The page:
Did you have a specific strategy for promoting your film? If so, please tell us about it.
Not really, to be very honest. I’ve been blundering along, discovering what I didn’t know, losing confidence, finding it, seeking and taking advice and pushing forward. I really can’t overstate how much of a learning process every stage of making and promoting this film has been. Interacting with festival curators and different audiences has been invaluable. Hearing their responses and descriptions of the film has at various times provided the language and perspective that I didn’t know I was missing or had lost, being so caught up in the minutiae of making it, and also caught up in my own lens into it.
What did you find (or still find) as especially lacking in the process of distributing and promoting your film? What was especially challenging?
Money is a major challenge. Opportunities to connect with audiences are also scarce in these pandemic times. One finds they are marketing from afar and not able to really engage audiences or gauge their response. Access to markets is also a huge challenge. Kenya is a young and growing industry though, so things are a lot better than they have been. I didn’t go to film school so building a network perhaps has been a different experience for me, relative to people who came up with a particular cohort that is building particular skillsets.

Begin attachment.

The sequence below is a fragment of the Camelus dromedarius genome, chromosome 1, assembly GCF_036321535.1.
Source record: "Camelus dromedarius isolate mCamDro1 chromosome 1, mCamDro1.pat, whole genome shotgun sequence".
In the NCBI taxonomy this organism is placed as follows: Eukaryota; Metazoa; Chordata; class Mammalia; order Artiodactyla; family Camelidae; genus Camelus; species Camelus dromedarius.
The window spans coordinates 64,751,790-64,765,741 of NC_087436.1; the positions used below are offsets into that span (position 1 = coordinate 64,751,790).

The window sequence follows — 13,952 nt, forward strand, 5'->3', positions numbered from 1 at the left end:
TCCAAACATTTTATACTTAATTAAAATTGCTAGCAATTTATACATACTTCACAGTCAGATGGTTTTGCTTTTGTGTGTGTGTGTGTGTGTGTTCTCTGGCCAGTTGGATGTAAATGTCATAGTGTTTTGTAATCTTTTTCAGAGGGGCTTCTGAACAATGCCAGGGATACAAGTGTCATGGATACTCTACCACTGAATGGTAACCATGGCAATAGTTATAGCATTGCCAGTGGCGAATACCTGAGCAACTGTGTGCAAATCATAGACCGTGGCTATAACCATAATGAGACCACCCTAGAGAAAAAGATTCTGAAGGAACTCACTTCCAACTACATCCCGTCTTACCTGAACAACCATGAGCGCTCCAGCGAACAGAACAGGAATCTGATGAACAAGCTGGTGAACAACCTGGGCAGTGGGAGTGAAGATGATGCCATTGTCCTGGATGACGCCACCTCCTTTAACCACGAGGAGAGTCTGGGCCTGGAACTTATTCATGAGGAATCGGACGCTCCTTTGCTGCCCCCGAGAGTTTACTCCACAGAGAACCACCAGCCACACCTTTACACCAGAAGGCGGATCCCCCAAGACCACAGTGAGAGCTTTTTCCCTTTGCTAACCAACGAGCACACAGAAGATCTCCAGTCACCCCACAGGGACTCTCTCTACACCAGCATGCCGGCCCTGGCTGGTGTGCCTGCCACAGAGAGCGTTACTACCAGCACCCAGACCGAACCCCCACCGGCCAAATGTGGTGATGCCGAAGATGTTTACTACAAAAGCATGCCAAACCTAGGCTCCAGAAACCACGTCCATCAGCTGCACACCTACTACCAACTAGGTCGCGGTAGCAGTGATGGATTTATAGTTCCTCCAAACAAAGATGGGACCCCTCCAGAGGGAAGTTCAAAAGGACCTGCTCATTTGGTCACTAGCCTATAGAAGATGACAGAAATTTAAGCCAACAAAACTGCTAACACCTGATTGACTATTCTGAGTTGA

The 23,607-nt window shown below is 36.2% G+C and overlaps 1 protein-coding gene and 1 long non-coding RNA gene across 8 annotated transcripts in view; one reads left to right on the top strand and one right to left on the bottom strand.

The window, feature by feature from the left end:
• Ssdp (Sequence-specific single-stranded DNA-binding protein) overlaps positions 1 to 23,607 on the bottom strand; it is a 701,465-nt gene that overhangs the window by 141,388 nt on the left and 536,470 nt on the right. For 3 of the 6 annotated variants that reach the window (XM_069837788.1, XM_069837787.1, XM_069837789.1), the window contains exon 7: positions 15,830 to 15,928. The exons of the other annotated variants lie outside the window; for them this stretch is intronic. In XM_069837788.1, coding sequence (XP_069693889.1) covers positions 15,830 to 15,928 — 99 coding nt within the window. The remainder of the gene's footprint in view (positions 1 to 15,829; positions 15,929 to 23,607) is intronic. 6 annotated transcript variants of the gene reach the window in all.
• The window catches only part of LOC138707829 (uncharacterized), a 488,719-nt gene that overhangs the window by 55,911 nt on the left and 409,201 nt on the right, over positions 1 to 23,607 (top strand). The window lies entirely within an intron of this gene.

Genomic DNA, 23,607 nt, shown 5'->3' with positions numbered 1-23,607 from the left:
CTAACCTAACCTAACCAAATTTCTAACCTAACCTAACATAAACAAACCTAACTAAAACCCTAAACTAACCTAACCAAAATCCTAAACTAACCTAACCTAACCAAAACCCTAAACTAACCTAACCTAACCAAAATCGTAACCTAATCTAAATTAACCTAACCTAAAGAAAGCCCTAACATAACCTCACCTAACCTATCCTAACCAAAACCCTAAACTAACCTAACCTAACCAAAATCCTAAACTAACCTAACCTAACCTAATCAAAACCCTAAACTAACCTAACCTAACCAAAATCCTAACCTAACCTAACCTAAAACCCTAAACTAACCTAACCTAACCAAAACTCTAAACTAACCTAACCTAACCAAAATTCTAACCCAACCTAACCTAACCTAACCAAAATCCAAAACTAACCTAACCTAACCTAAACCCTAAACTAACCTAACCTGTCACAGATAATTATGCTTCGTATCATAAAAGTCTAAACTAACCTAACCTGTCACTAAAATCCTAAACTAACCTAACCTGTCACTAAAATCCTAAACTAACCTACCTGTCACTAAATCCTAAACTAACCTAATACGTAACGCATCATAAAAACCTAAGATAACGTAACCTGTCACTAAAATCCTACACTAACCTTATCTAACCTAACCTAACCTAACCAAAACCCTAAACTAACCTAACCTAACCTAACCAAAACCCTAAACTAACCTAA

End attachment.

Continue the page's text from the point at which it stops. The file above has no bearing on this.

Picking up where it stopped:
What are your expectations from T-Port? Did T-Port already help your film in any way?
I’m really grateful for this opportunity here and looking forward to seeing what response the platform will generate for my film.
What are your plans and dreams for the future?
Make more work! I’m definitely keen to build on my momentum thus far. I’d like to make more work that’s grounded in joy, and the realities of being alive today. I love these places of contradiction.
Is there anything else you would like to mention?
We’ve just received 5 nominations in Kenya’s film awards. We’ve been nominated for best screenplay, best director, best short film, best editor, and best production design. We’re really thrilled about this recognition!
Follow Ngwatilo on social media!
ngwatilo.com/joys-garden-film, @ngwatilo: facebook, IG, Twitter. @joysgardenfilm on twitter.